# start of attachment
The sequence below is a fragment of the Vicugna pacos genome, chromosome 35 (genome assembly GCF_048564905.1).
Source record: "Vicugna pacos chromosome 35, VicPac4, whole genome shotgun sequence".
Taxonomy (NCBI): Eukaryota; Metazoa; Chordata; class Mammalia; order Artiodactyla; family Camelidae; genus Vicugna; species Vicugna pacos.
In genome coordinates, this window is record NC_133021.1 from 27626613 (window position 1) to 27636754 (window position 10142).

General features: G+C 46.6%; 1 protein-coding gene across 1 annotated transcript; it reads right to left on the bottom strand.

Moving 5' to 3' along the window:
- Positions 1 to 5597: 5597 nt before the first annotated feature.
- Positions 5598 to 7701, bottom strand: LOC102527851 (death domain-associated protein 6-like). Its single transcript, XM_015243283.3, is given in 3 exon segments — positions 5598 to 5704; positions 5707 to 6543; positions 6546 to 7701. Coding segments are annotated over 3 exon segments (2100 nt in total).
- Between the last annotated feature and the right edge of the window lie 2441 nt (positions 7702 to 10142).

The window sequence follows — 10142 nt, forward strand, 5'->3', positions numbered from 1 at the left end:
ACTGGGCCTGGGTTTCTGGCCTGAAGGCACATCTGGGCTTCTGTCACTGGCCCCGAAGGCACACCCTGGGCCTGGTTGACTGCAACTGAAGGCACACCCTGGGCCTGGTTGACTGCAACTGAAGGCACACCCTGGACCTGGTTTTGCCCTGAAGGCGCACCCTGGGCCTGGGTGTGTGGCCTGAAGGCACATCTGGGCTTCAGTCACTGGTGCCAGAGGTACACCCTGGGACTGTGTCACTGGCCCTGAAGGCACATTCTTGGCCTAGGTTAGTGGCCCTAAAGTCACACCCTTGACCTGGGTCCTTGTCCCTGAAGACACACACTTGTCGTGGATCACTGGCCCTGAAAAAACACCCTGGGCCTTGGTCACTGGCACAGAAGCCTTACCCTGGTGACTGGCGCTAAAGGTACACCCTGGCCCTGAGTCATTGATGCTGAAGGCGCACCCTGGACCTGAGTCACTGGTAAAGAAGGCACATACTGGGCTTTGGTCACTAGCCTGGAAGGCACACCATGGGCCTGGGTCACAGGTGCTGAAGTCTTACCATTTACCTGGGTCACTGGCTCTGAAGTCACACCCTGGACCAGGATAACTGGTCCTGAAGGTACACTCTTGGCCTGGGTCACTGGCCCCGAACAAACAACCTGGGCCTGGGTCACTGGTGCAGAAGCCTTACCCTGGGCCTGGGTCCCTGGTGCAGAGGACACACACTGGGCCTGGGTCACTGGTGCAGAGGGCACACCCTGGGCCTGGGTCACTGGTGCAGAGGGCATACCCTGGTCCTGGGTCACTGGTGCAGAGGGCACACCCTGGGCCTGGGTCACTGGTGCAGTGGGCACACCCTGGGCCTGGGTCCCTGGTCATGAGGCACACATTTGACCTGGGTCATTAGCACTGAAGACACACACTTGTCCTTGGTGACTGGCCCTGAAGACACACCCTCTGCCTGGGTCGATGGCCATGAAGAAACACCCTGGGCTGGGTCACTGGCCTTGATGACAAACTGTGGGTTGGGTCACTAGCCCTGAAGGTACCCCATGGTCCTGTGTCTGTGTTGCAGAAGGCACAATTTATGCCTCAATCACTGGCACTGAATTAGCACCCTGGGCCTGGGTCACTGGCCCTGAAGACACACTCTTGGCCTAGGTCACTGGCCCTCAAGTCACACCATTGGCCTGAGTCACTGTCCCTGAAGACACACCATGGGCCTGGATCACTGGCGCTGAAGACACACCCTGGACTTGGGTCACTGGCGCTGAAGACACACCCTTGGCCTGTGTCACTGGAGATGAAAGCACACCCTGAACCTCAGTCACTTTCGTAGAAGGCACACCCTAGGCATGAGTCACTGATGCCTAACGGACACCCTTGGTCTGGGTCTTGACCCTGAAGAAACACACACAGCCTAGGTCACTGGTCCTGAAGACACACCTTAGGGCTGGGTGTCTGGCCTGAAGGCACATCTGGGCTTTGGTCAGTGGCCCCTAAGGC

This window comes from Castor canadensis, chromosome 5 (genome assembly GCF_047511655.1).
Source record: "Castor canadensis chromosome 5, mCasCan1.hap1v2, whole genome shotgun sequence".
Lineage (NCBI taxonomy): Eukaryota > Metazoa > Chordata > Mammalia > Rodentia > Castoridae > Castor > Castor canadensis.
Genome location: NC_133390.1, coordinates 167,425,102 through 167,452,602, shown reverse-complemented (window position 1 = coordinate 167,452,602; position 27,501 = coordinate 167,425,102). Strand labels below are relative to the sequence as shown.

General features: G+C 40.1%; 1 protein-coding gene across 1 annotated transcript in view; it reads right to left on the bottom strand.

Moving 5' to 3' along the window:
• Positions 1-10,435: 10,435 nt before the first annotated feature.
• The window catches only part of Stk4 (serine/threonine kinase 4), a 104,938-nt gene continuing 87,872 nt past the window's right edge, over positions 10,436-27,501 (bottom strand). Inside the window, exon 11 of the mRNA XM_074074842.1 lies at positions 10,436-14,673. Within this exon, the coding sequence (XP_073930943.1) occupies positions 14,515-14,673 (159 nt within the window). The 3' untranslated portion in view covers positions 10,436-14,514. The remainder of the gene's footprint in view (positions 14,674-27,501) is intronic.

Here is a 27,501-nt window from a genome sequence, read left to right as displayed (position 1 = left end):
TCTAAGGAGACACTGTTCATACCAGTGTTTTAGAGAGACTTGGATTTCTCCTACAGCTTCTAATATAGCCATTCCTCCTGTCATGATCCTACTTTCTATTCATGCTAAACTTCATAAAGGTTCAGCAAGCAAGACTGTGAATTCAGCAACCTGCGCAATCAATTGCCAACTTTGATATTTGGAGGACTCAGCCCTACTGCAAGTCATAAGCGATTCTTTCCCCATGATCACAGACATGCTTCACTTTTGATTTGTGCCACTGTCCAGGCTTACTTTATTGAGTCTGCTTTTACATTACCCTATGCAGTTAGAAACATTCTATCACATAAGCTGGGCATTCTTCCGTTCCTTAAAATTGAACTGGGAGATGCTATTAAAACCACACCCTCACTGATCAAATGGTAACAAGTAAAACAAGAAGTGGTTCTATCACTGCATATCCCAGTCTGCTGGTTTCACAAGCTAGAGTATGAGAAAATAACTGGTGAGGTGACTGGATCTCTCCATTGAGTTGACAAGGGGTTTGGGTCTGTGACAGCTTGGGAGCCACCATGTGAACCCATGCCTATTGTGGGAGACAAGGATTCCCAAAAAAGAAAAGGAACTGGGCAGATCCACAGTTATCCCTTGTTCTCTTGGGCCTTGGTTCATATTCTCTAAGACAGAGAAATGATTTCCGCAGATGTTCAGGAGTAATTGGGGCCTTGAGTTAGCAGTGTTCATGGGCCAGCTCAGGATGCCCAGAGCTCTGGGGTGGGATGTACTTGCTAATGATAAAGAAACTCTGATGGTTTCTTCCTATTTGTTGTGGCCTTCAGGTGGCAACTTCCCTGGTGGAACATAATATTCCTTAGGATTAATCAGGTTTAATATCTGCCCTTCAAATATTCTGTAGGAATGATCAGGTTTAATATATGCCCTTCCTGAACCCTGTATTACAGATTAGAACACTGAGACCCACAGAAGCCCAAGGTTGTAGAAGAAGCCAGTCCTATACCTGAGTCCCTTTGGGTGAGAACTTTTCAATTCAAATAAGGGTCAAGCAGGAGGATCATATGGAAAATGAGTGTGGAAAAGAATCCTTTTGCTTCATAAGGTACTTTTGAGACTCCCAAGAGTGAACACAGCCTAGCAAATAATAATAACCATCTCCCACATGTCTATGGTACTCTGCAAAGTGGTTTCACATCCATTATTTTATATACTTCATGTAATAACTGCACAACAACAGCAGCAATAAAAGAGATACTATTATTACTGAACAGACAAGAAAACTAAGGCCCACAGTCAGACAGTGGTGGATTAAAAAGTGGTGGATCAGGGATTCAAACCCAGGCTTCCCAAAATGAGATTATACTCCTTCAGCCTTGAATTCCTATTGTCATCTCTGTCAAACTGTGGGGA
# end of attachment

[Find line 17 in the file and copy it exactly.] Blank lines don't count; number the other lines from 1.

Moving 5' to 3' along the window: